DataScience Workbook / 07. Data Acquisition and Wrangling / 1. Remote Data Access / 1.2 Remote Data Download / 1.2.3 Downloading Online GitHub Repos using GIT


Git ⤴ is a free and open source distributed version control system that allows you to manage various repositories and collaborate with other people on a project. Online repositories have long ceased to be dedicated only to code development. Now, you can create or download a variety of different types of repositories, including:

  • standalone software and libraries
  • web developments: websites, web servers, web applications
  • data science projects: workflows, pipelines, datasets, and databases
  • configuration files
  • documentation and tutorials
  • books and personal notebooks

In general, online repositories can be used for any type of project that involves multiple files that change over time. Git is a powerful tool that facilitates management and version control of these repositories. In particular, you can use git to download the repository you need. That’s what you will learn in this practical tutorial [ go to the hands-on section ].

To learn more about project storage and version control, explore the 09. Project Management: Storage & Version Control ⤴ section in this workbook. Specifically, you can get started with a few popular online hosting platforms that allow you to version control using Git:

If you are planning to contribute to any repository, it is worthwhile for you to learn more about the useful options offered by Git. In this case, use the hands-on tutorials that provide instructions for more advanced git commands:

Hands-on tutorial

In this tutorial, you will learn how to download online repositories using the Git command-line interface.
Whether you are a seasoned developer or just starting out with Git, this tutorial will help you understand the basics of working with Git repositories and provide you with the tools and knowledge you need to effectively manage your code and data.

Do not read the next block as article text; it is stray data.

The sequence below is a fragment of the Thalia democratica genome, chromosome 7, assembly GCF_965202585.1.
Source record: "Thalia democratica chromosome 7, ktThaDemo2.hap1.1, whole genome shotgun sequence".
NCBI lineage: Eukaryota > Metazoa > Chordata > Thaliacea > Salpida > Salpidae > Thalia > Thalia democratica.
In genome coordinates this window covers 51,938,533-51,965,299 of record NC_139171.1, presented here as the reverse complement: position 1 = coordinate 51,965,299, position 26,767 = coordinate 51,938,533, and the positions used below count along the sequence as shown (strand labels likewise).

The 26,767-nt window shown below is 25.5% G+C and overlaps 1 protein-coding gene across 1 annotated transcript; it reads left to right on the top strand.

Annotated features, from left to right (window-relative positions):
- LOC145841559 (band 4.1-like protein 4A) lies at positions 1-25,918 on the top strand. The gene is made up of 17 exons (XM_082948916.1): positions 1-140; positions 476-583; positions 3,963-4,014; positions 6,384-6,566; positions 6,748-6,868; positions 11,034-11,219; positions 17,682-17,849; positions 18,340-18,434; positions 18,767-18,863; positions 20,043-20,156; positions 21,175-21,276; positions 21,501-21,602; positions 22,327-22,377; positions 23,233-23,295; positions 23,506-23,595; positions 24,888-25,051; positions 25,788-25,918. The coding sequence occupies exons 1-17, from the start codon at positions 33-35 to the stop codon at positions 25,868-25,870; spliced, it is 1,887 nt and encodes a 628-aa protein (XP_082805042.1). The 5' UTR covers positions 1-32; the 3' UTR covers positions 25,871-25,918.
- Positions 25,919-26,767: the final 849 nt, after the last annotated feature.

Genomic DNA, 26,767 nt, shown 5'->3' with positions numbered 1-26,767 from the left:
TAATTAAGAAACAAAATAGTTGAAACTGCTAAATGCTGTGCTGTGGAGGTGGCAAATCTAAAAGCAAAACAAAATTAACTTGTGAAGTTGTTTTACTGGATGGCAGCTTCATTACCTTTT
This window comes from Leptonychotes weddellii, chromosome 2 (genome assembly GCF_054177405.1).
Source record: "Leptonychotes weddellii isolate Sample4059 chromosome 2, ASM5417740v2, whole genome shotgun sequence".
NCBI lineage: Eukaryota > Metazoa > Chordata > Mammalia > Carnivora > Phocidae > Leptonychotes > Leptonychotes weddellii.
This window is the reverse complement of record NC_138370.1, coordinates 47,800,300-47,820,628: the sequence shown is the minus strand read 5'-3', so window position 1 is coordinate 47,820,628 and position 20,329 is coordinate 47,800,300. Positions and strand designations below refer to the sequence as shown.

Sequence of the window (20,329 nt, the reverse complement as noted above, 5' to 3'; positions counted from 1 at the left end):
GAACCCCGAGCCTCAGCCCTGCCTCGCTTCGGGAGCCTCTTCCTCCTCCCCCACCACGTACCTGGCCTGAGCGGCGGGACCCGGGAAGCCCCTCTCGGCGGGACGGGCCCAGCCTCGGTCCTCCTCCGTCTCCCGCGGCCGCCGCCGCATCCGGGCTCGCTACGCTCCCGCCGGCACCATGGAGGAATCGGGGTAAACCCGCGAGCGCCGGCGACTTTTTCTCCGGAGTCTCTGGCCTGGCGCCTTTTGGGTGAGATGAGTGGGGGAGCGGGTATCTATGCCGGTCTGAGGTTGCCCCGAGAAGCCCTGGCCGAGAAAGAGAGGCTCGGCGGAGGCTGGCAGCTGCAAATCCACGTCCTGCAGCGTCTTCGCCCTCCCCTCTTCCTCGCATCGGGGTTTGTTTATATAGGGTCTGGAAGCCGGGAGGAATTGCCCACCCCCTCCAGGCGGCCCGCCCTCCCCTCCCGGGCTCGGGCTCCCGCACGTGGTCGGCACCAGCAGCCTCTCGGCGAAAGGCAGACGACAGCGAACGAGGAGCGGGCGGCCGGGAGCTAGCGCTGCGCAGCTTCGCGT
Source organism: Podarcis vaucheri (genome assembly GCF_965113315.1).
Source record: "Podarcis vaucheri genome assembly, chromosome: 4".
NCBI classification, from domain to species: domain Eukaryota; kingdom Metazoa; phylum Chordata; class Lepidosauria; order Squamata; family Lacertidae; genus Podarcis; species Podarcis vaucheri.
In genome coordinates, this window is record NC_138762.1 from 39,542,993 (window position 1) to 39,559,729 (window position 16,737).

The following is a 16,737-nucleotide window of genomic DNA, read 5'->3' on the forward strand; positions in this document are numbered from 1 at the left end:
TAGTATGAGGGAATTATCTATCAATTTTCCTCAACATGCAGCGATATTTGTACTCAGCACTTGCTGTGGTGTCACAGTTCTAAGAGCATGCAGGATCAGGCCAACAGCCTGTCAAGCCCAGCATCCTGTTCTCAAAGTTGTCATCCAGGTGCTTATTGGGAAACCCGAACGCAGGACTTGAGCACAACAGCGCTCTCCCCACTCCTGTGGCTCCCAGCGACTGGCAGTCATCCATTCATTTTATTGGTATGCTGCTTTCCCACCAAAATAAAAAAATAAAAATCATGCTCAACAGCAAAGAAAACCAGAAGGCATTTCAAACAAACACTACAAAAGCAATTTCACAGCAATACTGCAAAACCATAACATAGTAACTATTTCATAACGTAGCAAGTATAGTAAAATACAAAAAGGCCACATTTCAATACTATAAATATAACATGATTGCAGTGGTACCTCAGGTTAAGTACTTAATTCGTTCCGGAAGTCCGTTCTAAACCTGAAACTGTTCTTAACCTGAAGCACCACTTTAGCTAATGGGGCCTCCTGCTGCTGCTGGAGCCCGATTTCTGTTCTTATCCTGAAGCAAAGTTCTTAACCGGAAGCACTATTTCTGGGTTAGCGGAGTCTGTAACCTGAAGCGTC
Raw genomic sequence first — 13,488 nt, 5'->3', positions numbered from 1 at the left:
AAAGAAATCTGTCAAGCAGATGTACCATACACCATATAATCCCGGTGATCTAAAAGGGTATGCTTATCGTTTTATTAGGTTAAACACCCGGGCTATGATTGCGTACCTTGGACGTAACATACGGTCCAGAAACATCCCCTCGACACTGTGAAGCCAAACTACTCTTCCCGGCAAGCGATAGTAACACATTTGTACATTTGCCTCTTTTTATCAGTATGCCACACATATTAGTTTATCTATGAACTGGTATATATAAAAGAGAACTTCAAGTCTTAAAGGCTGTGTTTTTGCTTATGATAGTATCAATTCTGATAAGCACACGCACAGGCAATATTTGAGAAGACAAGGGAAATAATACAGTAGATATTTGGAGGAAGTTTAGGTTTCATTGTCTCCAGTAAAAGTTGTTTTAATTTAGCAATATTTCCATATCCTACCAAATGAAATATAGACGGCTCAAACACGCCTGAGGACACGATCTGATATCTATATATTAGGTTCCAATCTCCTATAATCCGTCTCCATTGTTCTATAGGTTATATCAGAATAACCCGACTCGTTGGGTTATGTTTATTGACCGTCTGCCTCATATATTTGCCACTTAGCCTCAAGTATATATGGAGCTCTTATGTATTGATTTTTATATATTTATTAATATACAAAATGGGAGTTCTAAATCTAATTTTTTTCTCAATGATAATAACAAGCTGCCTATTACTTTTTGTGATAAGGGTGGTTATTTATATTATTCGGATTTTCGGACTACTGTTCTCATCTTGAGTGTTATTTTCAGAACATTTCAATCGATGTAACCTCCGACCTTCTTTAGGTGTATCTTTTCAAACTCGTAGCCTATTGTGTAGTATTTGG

You can also follow these instructions if you simply want to download resources from any public repository to use them locally.

Git ⤴ is a popular and powerful version control system that is widely used for managing software development projects and other types of data. You can use command-line git to download the repository hosted on any remote server, including:
GitHub ⤴, Bitbucket ⤴, GitLab ⤴, SourceForge ⤴, GitKraken ⤴.

1. Install Git

First, make sure you have Git installed on your computer. The easiest way is to check the installed version of git:

git --version


If you see a similar output on the screen, you have already everything you need. Skip to step 2. Clone the repository.

In case git is not installed on your machine, an error message will appear on the screen: git: command not found. Then, you need to install git manually. Follow the instructions given for the specific operating system:

The easiest way to install Git on Linux is through your distribution’s package manager. Here are the steps to install Git on some of the most popular Linux distributions. Copy-paste commands to your terminal window.

Ubuntu/Debian: sudo apt-get update
sudo apt-get install git

Fedora: sudo dnf update
sudo dnf install git

CentOS: sudo yum update
sudo yum install git

For more information, please see the official Git documentation: ⤴

There are a few ways to install Git on MacOS, including using:

A. the Homebrew package manager Install homebrew ⤴ if you don't already have it, then: brew update
brew install git

B. the MacPorts software package Install MacPorts ⤴ if you don't already have it, then: sudo port install git

For more information, please see the official Git documentation:


The easiest way to install Git on Windows is to download the official Git for Windows installer from the Git website: ⤴